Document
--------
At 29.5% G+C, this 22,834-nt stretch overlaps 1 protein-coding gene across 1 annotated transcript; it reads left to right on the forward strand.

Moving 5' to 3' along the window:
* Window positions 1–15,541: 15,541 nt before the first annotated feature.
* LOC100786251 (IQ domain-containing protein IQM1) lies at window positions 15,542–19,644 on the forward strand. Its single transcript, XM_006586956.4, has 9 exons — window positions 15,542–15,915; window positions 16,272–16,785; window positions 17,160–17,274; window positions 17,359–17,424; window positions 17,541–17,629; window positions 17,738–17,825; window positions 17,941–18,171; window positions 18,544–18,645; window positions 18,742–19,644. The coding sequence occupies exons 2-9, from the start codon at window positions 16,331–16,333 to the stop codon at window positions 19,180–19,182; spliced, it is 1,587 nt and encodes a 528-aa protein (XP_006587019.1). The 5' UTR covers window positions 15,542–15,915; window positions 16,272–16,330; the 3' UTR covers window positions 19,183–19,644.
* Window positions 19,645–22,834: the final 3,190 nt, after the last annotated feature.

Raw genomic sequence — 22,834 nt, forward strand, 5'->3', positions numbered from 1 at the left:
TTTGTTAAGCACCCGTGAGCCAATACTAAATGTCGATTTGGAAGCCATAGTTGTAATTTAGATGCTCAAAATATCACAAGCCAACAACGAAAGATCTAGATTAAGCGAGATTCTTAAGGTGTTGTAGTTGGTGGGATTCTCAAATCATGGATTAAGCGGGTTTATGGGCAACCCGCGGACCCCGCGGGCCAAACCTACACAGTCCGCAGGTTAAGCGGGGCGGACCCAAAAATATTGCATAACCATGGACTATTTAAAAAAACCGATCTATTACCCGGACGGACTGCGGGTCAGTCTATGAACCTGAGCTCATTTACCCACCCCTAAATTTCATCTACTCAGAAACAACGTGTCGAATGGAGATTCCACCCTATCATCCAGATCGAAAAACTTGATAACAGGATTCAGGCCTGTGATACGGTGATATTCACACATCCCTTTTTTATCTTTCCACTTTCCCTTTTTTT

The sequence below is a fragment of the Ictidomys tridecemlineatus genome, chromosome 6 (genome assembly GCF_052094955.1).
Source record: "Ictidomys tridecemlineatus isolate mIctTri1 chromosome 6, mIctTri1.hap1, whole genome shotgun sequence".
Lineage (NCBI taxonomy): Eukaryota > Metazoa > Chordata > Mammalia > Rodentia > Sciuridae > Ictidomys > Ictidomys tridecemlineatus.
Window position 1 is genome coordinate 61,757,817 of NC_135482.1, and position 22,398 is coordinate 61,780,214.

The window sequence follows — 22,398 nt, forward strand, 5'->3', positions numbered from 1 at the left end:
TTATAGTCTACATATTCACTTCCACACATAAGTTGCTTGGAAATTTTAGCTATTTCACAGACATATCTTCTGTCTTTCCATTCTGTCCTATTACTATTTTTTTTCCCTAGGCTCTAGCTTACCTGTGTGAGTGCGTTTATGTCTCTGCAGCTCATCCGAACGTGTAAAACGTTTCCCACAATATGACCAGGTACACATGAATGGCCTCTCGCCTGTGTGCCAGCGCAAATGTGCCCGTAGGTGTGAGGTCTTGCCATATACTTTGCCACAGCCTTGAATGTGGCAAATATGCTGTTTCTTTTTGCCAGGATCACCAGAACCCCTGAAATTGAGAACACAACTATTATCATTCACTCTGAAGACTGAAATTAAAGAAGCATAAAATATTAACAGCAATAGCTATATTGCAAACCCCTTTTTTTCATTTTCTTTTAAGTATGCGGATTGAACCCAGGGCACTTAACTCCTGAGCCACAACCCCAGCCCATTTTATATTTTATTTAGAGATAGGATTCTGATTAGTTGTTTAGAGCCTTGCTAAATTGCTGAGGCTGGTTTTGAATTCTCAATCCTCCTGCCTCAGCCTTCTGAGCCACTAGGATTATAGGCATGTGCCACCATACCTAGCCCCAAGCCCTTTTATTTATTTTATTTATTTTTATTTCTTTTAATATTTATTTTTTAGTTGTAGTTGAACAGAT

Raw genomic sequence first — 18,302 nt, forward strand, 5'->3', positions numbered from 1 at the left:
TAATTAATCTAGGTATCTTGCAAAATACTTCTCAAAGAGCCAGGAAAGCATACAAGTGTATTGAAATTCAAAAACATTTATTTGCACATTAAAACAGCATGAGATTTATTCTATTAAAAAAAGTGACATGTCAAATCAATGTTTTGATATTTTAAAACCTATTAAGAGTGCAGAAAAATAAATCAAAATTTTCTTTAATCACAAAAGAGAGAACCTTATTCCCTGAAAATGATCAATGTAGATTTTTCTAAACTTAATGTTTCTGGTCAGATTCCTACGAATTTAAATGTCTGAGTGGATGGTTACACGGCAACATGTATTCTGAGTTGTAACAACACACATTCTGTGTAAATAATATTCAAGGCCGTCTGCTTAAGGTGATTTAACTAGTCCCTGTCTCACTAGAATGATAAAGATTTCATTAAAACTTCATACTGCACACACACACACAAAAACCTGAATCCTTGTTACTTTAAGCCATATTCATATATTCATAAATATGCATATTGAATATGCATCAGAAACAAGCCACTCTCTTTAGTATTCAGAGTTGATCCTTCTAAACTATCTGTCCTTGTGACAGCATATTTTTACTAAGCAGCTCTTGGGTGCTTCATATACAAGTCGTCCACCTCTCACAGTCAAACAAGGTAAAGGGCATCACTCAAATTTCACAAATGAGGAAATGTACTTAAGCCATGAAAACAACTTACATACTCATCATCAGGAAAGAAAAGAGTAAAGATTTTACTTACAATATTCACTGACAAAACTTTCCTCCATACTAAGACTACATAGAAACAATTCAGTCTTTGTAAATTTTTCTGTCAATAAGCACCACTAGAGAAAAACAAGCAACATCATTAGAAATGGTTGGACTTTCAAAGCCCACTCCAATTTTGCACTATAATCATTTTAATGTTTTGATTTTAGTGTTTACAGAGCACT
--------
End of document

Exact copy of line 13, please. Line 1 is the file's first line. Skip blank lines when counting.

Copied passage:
TTATAGTCTACATATTCACTTCCACACATAAGTTGCTTGGAAATTTTAGCTATTTCACAGACATATCTTCTGTCTTTCCATTCTGTCCTATTACTATTTTTTTTCCCTAGGCTCTAGCTTACCTGTGTGAGTGCGTTTATGTCTCTGCAGCTCATCCGAACGTGTAAAACGTTTCCCACAATATGACCAGGTACACATGAATGGCCTCTCGCCTGTGTGCCAGCGCAAATGTGCCCGTAGGTGTGAGGTCTTGCCATATACTTTGCCACAGCCTTGAATGTGGCAAATATGCTGTTTCTTTTTGCCAGGATCACCAGAACCCCTGAAATTGAGAACACAACTATTATCATTCACTCTGAAGACTGAAATTAAAGAAGCATAAAATATTAACAGCAATAGCTATATTGCAAACCCCTTTTTTTCATTTTCTTTTAAGTATGCGGATTGAACCCAGGGCACTTAACTCCTGAGCCACAACCCCAGCCCATTTTATATTTTATTTAGAGATAGGATTCTGATTAGTTGTTTAGAGCCTTGCTAAATTGCTGAGGCTGGTTTTGAATTCTCAATCCTCCTGCCTCAGCCTTCTGAGCCACTAGGATTATAGGCATGTGCCACCATACCTAGCCCCAAGCCCTTTTATTTATTTTATTTATTTTTATTTCTTTTAATATTTATTTTTTAGTTGTAGTTGAACAGAT